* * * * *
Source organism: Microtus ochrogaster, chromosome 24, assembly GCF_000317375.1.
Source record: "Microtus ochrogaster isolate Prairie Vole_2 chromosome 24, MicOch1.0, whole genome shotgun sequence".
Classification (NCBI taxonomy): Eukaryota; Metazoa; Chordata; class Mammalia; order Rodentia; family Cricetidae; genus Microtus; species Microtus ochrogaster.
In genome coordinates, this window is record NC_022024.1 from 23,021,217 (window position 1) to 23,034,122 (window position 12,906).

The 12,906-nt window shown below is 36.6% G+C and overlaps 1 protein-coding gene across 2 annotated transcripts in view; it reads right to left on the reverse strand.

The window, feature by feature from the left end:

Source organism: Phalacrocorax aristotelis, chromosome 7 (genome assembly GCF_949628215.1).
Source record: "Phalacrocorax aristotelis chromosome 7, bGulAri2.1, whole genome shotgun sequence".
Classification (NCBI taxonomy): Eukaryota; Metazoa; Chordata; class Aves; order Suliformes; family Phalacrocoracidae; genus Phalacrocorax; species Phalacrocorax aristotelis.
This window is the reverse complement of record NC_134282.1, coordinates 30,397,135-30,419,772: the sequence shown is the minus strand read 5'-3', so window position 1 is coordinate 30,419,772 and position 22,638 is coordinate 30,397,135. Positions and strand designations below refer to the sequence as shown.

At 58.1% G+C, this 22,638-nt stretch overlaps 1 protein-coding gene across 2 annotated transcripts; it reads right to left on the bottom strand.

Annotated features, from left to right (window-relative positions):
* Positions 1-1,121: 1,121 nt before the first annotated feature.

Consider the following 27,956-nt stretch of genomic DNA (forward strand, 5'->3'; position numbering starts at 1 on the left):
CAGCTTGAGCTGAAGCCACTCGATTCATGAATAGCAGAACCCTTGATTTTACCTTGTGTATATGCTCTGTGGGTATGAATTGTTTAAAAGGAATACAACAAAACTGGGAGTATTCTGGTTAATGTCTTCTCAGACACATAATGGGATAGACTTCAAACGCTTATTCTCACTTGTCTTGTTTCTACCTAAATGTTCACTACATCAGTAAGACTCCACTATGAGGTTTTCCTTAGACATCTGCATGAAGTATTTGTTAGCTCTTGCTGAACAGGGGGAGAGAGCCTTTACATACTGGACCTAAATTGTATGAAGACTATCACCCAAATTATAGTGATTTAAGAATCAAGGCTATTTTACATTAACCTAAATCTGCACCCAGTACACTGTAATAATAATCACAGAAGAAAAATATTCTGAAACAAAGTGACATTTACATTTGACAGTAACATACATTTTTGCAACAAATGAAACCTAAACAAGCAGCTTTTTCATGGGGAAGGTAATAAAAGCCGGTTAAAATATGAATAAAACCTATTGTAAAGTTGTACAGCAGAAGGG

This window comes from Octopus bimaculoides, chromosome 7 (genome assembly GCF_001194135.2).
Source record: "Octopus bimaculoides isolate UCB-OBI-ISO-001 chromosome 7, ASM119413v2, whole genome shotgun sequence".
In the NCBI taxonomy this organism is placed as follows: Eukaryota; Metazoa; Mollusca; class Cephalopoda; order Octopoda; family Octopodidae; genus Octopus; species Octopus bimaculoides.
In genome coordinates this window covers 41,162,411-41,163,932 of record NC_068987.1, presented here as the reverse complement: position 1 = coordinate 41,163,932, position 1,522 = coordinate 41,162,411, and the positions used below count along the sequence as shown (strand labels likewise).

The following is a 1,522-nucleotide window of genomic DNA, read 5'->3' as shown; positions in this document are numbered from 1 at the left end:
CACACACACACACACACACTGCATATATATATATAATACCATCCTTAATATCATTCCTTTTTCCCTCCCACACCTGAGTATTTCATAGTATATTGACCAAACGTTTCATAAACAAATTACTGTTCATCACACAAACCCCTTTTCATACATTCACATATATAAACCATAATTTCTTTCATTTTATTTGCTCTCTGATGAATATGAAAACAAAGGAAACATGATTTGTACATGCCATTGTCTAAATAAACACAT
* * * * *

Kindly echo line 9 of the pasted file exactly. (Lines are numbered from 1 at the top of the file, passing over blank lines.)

Classification (NCBI taxonomy): Eukaryota; Metazoa; Chordata; class Aves; order Suliformes; family Phalacrocoracidae; genus Phalacrocorax; species Phalacrocorax aristotelis.